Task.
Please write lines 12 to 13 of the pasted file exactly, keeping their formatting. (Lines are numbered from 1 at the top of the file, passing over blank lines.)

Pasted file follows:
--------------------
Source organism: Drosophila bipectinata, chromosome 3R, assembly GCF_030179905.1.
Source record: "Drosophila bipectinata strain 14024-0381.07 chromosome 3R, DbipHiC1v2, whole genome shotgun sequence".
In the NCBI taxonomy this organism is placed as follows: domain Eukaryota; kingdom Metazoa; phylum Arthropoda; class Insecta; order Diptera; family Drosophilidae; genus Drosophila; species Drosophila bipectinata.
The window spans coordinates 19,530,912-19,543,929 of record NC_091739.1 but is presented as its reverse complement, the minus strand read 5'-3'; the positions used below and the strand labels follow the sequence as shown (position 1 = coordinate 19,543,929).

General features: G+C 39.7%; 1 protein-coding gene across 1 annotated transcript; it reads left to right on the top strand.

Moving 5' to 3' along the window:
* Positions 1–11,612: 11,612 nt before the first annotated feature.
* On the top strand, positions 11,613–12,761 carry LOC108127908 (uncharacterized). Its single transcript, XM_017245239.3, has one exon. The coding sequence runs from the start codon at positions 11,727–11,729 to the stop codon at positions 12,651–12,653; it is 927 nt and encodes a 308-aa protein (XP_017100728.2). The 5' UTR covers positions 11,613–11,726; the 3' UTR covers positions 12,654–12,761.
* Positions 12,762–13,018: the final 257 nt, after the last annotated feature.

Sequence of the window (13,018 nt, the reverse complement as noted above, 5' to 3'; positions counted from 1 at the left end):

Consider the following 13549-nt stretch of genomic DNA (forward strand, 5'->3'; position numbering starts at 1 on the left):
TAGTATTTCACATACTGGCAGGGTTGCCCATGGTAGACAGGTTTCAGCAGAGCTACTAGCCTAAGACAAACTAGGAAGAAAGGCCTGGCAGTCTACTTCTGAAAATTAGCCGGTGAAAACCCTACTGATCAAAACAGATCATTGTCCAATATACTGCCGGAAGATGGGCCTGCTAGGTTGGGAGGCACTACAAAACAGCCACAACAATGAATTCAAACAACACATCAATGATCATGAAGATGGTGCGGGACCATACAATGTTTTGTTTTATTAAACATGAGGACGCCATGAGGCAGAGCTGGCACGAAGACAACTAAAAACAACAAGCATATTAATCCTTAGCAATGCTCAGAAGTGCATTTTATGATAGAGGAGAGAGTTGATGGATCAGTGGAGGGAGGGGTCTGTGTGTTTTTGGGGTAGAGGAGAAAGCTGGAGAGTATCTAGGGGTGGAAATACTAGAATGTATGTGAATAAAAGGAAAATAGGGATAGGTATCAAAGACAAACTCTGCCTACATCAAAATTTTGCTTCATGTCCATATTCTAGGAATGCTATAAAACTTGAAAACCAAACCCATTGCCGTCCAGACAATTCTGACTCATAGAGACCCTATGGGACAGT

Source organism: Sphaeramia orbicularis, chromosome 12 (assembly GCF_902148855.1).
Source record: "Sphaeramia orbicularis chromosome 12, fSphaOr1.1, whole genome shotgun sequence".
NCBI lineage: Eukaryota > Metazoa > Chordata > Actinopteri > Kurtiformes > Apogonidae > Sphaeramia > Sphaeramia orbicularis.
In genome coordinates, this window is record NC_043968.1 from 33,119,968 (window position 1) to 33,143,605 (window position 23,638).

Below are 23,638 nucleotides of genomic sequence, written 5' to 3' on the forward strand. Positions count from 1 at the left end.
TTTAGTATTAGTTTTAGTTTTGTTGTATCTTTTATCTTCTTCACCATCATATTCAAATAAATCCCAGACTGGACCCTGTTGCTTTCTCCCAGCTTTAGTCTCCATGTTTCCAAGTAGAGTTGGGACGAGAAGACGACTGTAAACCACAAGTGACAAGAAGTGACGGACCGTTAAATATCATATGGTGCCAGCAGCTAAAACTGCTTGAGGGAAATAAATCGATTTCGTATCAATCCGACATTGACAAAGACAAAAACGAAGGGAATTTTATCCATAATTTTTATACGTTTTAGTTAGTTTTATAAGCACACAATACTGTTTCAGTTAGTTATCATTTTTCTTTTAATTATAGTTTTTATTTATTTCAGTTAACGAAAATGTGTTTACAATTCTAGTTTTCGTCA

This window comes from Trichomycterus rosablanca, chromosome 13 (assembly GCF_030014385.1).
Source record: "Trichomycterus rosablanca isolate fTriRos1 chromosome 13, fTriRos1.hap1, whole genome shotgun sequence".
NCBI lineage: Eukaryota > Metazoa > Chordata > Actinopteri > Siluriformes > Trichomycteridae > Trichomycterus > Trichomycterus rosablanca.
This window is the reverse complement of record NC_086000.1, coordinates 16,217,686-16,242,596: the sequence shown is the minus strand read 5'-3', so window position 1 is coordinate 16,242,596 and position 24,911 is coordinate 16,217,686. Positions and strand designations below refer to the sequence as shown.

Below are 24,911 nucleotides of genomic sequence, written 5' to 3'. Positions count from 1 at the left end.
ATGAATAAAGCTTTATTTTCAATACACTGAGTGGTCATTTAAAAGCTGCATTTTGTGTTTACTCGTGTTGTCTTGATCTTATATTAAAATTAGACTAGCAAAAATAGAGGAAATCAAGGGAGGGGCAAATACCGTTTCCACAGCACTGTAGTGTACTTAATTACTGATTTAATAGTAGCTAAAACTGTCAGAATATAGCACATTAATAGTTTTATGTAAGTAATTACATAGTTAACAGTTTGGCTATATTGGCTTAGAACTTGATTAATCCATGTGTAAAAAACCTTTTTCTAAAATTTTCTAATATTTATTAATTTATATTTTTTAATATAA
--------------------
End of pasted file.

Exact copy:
TAGTATTTCACATACTGGCAGGGTTGCCCATGGTAGACAGGTTTCAGCAGAGCTACTAGCCTAAGACAAACTAGGAAGAAAGGCCTGGCAGTCTACTTCTGAAAATTAGCCGGTGAAAACCCTACTGATCAAAACAGATCATTGTCCAATATACTGCCGGAAGATGGGCCTGCTAGGTTGGGAGGCACTACAAAACAGCCACAACAATGAATTCAAACAACACATCAATGATCATGAAGATGGTGCGGGACCATACAATGTTTTGTTTTATTAAACATGAGGACGCCATGAGGCAGAGCTGGCACGAAGACAACTAAAAACAACAAGCATATTAATCCTTAGCAATGCTCAGAAGTGCATTTTATGATAGAGGAGAGAGTTGATGGATCAGTGGAGGGAGGGGTCTGTGTGTTTTTGGGGTAGAGGAGAAAGCTGGAGAGTATCTAGGGGTGGAAATACTAGAATGTATGTGAATAAAAGGAAAATAGGGATAGGTATCAAAGACAAACTCTGCCTACATCAAAATTTTGCTTCATGTCCATATTCTAGGAATGCTATAAAACTTGAAAACCAAACCCATTGCCGTCCAGACAATTCTGACTCATAGAGACCCTATGGGACAGT

Source organism: Sphaeramia orbicularis, chromosome 12 (assembly GCF_902148855.1).